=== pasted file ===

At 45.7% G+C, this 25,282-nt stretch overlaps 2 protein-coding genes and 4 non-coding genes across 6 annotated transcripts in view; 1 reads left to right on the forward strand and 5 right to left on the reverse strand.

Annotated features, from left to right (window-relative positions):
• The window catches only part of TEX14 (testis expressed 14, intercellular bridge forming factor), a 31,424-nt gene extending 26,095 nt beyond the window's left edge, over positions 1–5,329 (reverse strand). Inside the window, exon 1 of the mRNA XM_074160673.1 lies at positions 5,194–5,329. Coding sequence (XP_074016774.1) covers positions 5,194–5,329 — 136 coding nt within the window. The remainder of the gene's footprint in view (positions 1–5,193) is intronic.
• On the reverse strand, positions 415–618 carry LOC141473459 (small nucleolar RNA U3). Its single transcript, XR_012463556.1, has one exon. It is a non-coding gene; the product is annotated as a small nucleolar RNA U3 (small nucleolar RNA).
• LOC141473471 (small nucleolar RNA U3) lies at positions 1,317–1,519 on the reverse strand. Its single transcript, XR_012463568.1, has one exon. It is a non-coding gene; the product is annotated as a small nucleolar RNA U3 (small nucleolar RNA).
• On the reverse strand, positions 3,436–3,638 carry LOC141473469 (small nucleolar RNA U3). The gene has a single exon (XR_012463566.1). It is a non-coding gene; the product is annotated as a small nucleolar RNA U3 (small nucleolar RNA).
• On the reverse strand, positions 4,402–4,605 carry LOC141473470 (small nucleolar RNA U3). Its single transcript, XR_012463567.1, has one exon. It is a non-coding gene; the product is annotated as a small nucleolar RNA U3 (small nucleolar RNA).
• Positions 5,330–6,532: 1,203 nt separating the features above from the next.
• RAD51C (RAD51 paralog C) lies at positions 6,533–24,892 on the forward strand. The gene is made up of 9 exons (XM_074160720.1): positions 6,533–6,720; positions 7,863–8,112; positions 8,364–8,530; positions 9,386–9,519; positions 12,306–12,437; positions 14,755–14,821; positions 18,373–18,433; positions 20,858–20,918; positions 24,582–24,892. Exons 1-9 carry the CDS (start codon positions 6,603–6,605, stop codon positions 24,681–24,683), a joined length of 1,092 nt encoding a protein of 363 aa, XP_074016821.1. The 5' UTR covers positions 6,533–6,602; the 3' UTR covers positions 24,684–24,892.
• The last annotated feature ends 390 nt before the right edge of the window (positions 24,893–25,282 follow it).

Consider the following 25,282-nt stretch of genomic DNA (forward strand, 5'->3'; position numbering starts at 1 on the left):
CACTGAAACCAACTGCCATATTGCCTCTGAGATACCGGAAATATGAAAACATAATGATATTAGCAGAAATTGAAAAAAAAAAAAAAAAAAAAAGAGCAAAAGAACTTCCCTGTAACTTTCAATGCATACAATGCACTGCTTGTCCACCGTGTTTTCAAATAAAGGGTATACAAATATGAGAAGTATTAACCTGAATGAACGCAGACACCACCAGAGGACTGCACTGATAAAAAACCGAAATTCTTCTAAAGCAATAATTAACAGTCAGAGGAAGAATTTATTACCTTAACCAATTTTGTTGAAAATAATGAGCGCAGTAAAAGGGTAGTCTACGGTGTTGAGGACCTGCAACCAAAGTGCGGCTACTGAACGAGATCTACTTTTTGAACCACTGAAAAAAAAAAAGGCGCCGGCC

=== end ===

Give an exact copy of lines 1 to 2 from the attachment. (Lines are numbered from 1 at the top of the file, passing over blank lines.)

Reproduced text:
At 45.7% G+C, this 25,282-nt stretch overlaps 2 protein-coding genes and 4 non-coding genes across 6 annotated transcripts in view; 1 reads left to right on the forward strand and 5 right to left on the reverse strand.

Annotated features, from left to right (window-relative positions):